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Characterizing trends in fruit and vegetable intake in the USA by self-report and by supply-and-disappearance data: 2001–2014

Zach Conrad, Kenneth Chui, Lisa Jahns, Christian J Peters, Timothy S Griffin
Public health nutrition 2017 v.20 no.17 pp. 3045-3050
cross-sectional studies, data collection, food availability, food loss, fruit consumption, fruits, ingredients, juices, monitoring, regression analysis, vegetable consumption, vegetables, United States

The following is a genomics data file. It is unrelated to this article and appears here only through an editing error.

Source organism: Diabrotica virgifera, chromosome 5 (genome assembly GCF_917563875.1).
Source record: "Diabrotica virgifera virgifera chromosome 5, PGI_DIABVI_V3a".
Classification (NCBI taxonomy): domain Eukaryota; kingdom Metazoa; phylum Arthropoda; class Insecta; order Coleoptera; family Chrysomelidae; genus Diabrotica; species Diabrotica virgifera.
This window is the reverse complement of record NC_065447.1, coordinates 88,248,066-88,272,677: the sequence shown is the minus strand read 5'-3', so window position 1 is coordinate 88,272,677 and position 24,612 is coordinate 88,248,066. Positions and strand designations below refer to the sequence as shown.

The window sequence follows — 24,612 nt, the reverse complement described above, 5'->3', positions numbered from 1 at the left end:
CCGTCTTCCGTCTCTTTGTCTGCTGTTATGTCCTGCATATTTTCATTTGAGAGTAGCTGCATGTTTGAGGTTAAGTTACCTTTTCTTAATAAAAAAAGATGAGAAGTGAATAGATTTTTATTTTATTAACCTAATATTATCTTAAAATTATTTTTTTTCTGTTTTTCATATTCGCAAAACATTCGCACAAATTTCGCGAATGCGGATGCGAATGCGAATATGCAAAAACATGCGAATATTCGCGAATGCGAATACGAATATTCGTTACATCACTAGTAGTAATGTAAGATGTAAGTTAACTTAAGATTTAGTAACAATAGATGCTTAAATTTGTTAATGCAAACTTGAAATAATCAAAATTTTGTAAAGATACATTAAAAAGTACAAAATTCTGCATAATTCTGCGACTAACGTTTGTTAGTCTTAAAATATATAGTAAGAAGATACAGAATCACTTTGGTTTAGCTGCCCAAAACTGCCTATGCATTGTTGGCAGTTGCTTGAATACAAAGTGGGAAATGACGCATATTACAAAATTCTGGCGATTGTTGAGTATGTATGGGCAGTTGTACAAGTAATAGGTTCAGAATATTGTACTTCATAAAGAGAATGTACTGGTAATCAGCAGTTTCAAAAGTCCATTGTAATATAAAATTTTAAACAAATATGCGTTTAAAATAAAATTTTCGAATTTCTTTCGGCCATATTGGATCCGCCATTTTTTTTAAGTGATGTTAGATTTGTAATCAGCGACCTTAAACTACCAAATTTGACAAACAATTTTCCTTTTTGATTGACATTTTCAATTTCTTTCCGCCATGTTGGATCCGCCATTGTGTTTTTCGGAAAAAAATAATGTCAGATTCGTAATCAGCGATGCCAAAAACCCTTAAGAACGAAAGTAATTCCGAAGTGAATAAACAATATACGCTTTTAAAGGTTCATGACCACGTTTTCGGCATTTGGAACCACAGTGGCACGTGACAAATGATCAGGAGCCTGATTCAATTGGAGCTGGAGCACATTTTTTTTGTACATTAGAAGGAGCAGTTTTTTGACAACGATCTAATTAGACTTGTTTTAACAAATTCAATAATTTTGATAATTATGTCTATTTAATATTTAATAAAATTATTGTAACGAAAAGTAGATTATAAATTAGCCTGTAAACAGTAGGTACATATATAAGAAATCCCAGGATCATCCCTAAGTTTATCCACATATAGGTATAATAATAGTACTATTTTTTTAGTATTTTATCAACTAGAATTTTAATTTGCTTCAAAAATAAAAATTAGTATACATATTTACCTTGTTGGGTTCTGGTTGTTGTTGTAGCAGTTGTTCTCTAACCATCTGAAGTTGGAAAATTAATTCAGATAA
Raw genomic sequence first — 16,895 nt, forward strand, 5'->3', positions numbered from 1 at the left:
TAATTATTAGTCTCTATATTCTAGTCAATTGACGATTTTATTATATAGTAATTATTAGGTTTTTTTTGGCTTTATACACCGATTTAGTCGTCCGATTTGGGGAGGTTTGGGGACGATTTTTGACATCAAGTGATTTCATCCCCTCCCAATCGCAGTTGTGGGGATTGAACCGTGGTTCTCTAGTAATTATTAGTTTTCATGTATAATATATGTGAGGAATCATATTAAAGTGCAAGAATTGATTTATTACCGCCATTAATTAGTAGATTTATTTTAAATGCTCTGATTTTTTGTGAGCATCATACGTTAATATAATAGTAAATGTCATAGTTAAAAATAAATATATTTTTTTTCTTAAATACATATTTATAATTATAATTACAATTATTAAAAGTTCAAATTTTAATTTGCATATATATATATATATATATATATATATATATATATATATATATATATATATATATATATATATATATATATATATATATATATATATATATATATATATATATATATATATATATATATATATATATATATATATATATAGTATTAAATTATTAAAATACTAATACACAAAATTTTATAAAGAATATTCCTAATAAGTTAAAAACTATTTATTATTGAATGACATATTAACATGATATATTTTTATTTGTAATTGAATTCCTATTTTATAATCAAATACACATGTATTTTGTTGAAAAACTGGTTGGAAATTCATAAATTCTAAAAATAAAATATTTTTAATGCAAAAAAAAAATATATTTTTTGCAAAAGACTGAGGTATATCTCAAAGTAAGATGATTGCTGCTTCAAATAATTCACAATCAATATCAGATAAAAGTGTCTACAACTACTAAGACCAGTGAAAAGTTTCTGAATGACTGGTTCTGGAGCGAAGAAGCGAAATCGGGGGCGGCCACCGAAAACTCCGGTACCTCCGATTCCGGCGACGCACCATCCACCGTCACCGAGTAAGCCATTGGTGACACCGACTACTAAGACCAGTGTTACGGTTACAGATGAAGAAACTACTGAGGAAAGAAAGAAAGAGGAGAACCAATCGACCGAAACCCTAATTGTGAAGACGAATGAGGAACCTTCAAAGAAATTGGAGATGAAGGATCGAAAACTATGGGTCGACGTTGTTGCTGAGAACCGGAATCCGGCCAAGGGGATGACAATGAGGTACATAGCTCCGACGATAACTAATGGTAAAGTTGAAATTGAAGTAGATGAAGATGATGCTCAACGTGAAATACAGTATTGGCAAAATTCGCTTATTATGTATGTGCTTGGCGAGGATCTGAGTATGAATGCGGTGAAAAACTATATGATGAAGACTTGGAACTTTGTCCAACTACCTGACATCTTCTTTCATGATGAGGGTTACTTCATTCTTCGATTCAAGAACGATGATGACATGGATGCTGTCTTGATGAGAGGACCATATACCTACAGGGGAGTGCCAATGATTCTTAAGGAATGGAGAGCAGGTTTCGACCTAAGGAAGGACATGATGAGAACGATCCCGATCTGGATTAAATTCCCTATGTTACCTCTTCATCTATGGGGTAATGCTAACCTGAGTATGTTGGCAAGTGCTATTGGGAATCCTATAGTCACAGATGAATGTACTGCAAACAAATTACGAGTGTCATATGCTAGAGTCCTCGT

To examine the comparability of fruit and vegetable (F&V) intake data in the USA from 2001 to 2014 between data acquired from two national data collection programmes. Cross-sectional analysis. Linear regression models estimated trends in daily per capita intake of total F&V. Pooled differences in intake of individual F&V (n 109) were examined by processing form (fresh, frozen, canned, dried and juice). What We Eat in America (WWEIA, 2001–2014) and Loss-Adjusted Food Availability data series (LAFA, 2001–2014). No temporal trends were observed in daily per capita intake of total F&V from 2001 to 2014 using WWEIA and LAFA. Modest differences between WWEIA and LAFA were observed in mean pooled intake of most individual F&V. WWEIA and LAFA produced similar estimates of F&V intake. However, WWEIA may be best suited for monitoring intake at the national level because it allows for the identification of individual F&V in foods with multiple ingredients, and it is structured for sub-population analysis and covariate control. LAFA does retain advantages for other research protocols, specifically by providing the only nationally representative estimates of food losses at various points in the food system, which makes it useful for examining the adequacy of the food supply at the agricultural, retail and consumer levels.